When Derrick Rose stole our collective heart on his way to a seemingly out-of-nowhere Most Valuable Player award in 2010-11, he was an individual spectacle to behold. With burst and athleticism rarely seen at his level in the league and his most efficient jump-shooting season yet, Rose quickly ascended to one of the NBA’s premier individual offensive talents.
He could create his own shot versus absolutely anyone, and get to the rim with ease plus finish efficiently. He had even used his newfound pull on defenses to get his teammates more involved, assisting on nearly a 10% higher rate of Chicago baskets while on the court than he had in his previous season – a figure that even rose above 40% as he began defending his crown the following year, the seventh-best mark in the league among qualified players. Surrounded by an elite defensive squad under the premier defensive coach, and with a team and a city ready to hand him the keys to everything, this was a player only scratching the surface of his potential ceiling.
What happened next is no great secret, and qualifies as the dictionary definition of “worst-case scenario.” Rose played just 49 of a possible 246 regular season games for the Bulls over the three seasons following his MVP, a sobering reminder that the human body has limits to which it can be pushed, even for historically gifted athletes.[newsbox style=”nb1″ display=”category” cat=”537″ title=”More Player Breakdowns” number_of_posts=”2″ show_more=”no” nb_excerpt=”0″]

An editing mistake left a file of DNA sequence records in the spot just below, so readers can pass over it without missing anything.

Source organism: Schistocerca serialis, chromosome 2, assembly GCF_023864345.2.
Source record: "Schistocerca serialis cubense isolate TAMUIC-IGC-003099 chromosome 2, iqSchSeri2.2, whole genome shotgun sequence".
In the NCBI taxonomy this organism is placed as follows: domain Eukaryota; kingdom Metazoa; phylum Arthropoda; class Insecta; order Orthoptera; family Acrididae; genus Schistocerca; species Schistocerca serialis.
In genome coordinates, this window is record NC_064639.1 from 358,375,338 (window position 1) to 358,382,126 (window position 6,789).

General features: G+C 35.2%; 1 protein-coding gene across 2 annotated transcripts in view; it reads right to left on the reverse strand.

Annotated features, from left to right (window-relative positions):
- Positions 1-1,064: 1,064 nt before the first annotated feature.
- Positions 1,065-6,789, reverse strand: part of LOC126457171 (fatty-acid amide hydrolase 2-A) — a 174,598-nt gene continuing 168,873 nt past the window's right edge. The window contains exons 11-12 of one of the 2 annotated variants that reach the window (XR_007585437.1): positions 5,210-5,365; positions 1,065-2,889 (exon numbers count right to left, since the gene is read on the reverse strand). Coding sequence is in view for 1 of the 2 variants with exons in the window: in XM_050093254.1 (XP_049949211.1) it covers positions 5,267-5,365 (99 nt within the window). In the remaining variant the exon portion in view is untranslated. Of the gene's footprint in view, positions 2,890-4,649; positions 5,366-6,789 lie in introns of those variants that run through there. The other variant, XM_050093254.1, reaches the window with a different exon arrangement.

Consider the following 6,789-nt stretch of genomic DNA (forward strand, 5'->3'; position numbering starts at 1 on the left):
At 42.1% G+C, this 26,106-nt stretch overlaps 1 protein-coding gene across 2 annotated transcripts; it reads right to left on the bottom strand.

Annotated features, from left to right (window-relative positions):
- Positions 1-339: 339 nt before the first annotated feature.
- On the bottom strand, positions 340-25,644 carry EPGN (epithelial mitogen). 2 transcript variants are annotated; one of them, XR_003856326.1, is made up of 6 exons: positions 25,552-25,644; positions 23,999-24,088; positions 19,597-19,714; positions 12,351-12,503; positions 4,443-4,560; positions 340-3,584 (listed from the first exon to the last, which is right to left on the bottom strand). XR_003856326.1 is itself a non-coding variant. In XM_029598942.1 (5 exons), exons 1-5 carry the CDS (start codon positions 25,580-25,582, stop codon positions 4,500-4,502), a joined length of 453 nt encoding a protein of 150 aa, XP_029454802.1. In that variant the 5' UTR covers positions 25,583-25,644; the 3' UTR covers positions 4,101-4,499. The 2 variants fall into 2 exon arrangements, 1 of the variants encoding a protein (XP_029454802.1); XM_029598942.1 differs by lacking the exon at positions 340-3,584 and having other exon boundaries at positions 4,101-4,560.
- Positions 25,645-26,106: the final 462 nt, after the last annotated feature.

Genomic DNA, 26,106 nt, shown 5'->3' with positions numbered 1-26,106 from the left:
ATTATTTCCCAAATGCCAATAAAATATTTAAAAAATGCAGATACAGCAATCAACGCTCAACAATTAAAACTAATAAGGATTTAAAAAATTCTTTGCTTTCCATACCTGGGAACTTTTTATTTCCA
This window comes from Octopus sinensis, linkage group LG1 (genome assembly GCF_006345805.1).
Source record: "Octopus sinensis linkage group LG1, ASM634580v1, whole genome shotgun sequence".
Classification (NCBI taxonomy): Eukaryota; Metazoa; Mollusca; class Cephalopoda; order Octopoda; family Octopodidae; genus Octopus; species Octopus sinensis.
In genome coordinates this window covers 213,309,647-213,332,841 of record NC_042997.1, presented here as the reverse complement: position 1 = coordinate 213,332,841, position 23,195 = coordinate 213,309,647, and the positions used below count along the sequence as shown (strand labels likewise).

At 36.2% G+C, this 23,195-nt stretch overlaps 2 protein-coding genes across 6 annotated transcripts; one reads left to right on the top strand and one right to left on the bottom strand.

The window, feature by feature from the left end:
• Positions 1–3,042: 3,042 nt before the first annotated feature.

From a pure basketball standpoint, though, perhaps the worst part of a thoroughly depressing narrative is what’s going on so far this season. First, of course, is continued health issues – Rose has avoided another dreaded season-long injury thus far, but has missed 11 games already with a variety of smaller maladies. Now in his fourth consecutive year dealing with these problems, it’s more than fair to wonder whether “100% healthy Derrick Rose” is even an attainable state anymore.
To make matters worse, his play when he has been able to stay on the court this year has been uneven at best, and is exposing some of the warts that his once-world-class athletic skills had done a fine job covering up.
It starts with his own ability to generate individual offense, the foundation for his previous dominance. Pre-injury Rose was a whirling dervish of speed and power, capable of bending and even breaking entire five-man defensive units completely on his own. His athletic skill was frightening enough and present from the start, but when he began to refine both his jump-shooting and his effectiveness around the hoop, his game went through the roof. It’s no surprise at all that as his shooting efficiency rose across the board, so did his abilities as a distributor – defenses simply had to throw more bodies in his way to even conceive of slowing him down, and his teammates reaped the benefits.